Nabila Abdel Nabi Q & A

Nabila Abdel Nabi is curator of Karla Black’s first solo exhibition at The Power Plant which is running in Toronto until December 30. PIA is one of its funders.

Toronto, November 26, 2018

Curator Nabila Abdel Nabi is a fan of Hieronymous Bosch and Pieter Bruegel the Elder.

How did you decide to work with Karla Black?

Karla is an incredible artist whose work is constantly challenging the ways we think about the material, colour, space and also about the various disciplines that her work comes up against such as painting, performance and installation, while she maintains that it is first and foremost sculpture. The Power Plant is committed to showing a diverse range of voices and practices within the contemporary landscape and Karla Black is one of the most interesting artists working today – to encounter and experience her sculpture is an immersive, multi-sensory experience. As with all our programming, we try to create a balance between an international and local exhibition program, and we felt it was important to bring her work into conversation with local artists and audiences and vice versa.

 

What has been the most interesting part of working with Black?

Karla Black, 2017. Installation view: L’École Nationale Supérieure des Beaux-Arts de Paris, 2017. Courtesy the artist and Courtesy Galerie Gisela

It has been awe-inspiring to watch her process, which is incredibly labour intensive and largely solitary – the way that she brings together dissonant materials and somehow bring them into seamless conversation, completely shifting the way we view them and the spaces she places them in.

 

When did you know you’d have a career in art?

When I first set eyes on an Edward Hopper painting – I was so moved and just thought, I would love to feel this passionate about what I do every day.

 

What was your first successful creative act?

Writing a short text on David Hockney’s A Bigger Splash that arguably got me into college

How do you begin your day and what are your habits?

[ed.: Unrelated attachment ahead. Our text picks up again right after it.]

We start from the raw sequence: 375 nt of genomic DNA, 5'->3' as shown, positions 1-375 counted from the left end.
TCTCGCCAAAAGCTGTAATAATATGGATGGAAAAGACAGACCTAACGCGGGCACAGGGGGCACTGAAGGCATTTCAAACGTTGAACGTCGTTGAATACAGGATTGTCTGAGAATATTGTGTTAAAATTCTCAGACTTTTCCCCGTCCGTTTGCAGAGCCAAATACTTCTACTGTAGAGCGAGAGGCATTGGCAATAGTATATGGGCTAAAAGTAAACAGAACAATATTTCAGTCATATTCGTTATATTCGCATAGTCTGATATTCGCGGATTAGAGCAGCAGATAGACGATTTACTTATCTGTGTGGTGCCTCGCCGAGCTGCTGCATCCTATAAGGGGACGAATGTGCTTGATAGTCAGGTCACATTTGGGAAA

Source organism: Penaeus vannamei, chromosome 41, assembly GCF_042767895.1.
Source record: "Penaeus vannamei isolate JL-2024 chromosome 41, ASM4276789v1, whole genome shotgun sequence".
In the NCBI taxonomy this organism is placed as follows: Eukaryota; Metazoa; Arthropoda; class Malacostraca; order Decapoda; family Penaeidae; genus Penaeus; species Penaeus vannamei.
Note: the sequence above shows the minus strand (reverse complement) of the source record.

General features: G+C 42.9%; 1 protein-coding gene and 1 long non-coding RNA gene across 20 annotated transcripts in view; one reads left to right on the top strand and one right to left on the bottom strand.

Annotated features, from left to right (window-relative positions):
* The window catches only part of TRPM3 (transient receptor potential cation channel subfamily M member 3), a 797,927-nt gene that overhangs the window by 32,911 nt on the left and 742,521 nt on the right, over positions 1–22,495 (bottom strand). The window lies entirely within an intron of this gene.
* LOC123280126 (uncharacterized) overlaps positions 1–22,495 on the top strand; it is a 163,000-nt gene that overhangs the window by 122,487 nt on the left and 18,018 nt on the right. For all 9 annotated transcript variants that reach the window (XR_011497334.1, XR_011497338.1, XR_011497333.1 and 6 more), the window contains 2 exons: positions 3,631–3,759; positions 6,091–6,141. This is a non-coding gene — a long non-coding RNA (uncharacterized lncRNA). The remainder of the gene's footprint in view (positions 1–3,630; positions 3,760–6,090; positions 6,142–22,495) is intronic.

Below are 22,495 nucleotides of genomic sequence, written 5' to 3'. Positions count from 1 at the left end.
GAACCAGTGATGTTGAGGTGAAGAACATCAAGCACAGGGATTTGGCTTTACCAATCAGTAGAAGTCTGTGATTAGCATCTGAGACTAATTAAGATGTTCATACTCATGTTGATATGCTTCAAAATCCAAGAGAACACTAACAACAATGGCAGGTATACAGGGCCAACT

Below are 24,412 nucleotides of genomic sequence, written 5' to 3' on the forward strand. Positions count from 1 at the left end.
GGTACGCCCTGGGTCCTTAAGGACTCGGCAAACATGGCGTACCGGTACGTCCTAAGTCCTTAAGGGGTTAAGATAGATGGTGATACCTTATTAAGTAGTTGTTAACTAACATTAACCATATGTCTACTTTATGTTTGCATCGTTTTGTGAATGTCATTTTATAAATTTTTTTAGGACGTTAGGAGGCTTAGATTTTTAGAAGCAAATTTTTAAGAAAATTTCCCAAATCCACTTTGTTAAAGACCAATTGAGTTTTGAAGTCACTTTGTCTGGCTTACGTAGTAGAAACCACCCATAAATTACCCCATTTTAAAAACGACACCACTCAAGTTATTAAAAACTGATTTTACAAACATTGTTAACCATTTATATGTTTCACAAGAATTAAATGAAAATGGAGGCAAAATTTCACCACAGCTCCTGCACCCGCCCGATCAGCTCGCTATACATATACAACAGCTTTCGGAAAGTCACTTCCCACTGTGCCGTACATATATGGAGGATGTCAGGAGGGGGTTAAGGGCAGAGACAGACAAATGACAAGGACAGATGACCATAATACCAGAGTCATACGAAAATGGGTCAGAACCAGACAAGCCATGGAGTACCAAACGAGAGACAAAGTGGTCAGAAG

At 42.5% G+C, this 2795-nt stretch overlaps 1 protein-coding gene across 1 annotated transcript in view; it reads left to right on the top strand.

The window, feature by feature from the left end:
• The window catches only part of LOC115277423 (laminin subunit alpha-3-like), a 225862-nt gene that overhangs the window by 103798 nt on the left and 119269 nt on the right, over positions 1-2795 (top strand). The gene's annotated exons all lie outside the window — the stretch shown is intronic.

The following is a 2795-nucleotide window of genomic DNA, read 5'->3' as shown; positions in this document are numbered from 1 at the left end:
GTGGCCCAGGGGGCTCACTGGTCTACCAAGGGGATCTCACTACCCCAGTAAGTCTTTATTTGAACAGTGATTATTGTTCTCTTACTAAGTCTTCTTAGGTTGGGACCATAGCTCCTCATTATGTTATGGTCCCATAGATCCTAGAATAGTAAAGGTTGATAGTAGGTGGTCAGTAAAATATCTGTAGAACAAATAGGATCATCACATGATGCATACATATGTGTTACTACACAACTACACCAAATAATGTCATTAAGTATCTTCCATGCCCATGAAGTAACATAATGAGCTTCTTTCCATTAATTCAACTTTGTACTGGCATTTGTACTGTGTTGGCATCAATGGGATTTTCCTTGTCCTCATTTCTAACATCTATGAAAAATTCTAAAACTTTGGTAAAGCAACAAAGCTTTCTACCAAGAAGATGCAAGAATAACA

There’s that first coffee to get to the second coffee before I can start my day… But really, very often when I get to the office I love to spend a couple minutes in the morning by the lake; there’s nothing like large bodies of water to help one gain some perspective.

 

Which artists do you admire most?

Artists who can get you to question and think differently about the world we are living in today.

 

Which artists do you like, that would surprise people?

Hieronymous Bosch and Pieter Bruegel the Elder.

How did you learn there was a career in curation?

My third year of college I actually interned at the MCA Chicago in a department that wasn’t exhibition-related and grew very curious about the work of the curatorial department and exhibition making itself, and working with living artists.

What three art shows have influenced you over your career?

Lygia Pape’s A Multitude of Forms at the Met Breuer in 2017 was an influential show for Nabi.

The Marrakech Biennale: Not New Now, Lygia Pape at the Met Breuer, Magiciens de la terre at the Centre Pompidou.

 

Which is more important, the process or result? Why?

I would argue each is equally important, in the result is the resonance, in the process is the learning experience.

 

What is your favourite colour? Your least favourite colour?

It’s been purple since day one; more of a Tyrian purple rather than a lilac

 

How do you procrastinate?

Netflix, reading recipes for things I will probably never make myself but will try to get friends to, and a lot of Clarice Lispector these days .

 

What is your favourite work of art?

That’s so tough…I don’t think I can narrow that down.

 

Who would you want to create your portrait?

Arcimboldo.

 

What do you do if you need inspiration?

Visit different museums, galleries, exhibitions or step away entirely and head to the beach if possible.

 

What do you like to do when not curating?

Spend time by large bodies of water, ideally the Mediterranean.

 

What do you consider your greatest achievement?

When we’ve created a space for artists to bring their vision to fruition, and we’ve been able to accompany them on that journey so they feel their practice has advanced or they’ve been able to create something.

 

What advice do you have for aspiring curators?

Try everything, as much as you are able. I’ve worked in the commercial sphere, on the editorial side of things, before eventually realizing what I wanted to devote myself to. Even if your path eventually diverges from those you were on, those experiences will always be meaningful – the art world is a multifaceted ecosystem and it is enriching to know how it all comes together.

 

How did you hear about Partners in Art?

Through The Power Plant and the wonderful support they have given to shows here and across Canada.

 

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